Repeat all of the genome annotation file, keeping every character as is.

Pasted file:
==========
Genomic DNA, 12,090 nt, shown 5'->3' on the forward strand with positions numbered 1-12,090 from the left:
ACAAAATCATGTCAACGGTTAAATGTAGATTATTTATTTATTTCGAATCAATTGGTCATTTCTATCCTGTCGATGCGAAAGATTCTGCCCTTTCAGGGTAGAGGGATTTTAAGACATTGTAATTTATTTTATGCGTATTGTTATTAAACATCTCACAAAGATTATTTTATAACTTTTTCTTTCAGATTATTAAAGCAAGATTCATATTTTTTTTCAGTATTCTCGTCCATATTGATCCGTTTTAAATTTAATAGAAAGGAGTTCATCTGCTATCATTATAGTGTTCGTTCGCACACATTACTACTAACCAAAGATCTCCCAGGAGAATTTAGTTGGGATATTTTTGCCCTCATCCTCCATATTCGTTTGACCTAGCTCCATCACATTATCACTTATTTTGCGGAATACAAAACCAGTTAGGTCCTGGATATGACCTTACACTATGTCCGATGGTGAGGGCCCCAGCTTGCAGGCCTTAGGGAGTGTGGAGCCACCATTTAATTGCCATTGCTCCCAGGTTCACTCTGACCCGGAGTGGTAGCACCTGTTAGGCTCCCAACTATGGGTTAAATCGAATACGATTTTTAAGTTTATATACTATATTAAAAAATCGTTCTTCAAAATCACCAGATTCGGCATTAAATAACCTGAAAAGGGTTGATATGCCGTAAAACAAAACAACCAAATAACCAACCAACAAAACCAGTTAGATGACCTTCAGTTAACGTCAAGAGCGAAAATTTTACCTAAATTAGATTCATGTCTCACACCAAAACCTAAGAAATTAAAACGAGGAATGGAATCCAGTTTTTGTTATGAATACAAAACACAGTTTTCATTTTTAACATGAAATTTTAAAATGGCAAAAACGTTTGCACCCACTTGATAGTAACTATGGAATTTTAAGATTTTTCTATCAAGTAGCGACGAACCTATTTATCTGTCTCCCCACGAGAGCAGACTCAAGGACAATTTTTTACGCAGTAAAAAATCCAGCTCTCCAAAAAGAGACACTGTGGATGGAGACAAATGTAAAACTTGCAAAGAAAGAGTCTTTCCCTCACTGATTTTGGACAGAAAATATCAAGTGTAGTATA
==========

Genomic DNA, 12,090 nt, shown 5'->3' on the forward strand with positions numbered 1-12,090 from the left:
ACAAAATCATGTCAACGGTTAAATGTAGATTATTTATTTATTTCGAATCAATTGGTCATTTCTATCCTGTCGATGCGAAAGATTCTGCCCTTTCAGGGTAGAGGGATTTTAAGACATTGTAATTTATTTTATGCGTATTGTTATTAAACATCTCACAAAGATTATTTTATAACTTTTTCTTTCAGATTATTAAAGCAAGATTCATATTTTTTTTCAGTATTCTCGTCCATATTGATCCGTTTTAAATTTAATAGAAAGGAGTTCATCTGCTATCATTATAGTGTTCGTTCGCACACATTACTACTAACCAAAGATCTCCCAGGAGAATTTAGTTGGGATATTTTTGCCCTCATCCTCCATATTCGTTTGACCTAGCTCCATCACATTATCACTTATTTTGCGGAATACAAAACCAGTTAGGTCCTGGATATGACCTTACACTATGTCCGATGGTGAGGGCCCCAGCTTGCAGGCCTTAGGGAGTGTGGAGCCACCATTTAATTGCCATTGCTCCCAGGTTCACTCTGACCCGGAGTGGTAGCACCTGTTAGGCTCCCAACTATGGGTTAAATCGAATACGATTTTTAAGTTTATATACTATATTAAAAAATCGTTCTTCAAAATCACCAGATTCGGCATTAAATAACCTGAAAAGGGTTGATATGCCGTAAAACAAAACAACCAAATAACCAACCAACAAAACCAGTTAGATGACCTTCAGTTAACGTCAAGAGCGAAAATTTTACCTAAATTAGATTCATGTCTCACACCAAAACCTAAGAAATTAAAACGAGGAATGGAATCCAGTTTTTGTTATGAATACAAAACACAGTTTTCATTTTTAACATGAAATTTTAAAATGGCAAAAACGTTTGCACCCACTTGATAGTAACTATGGAATTTTAAGATTTTTCTATCAAGTAGCGACGAACCTATTTATCTGTCTCCCCACGAGAGCAGACTCAAGGACAATTTTTTACGCAGTAAAAAATCCAGCTCTCCAAAAAGAGACACTGTGGATGGAGACAAATGTAAAACTTGCAAAGAAAGAGTCTTTCCCTCACTGATTTTGGACAGAAAATATCAAGTGTAGTATA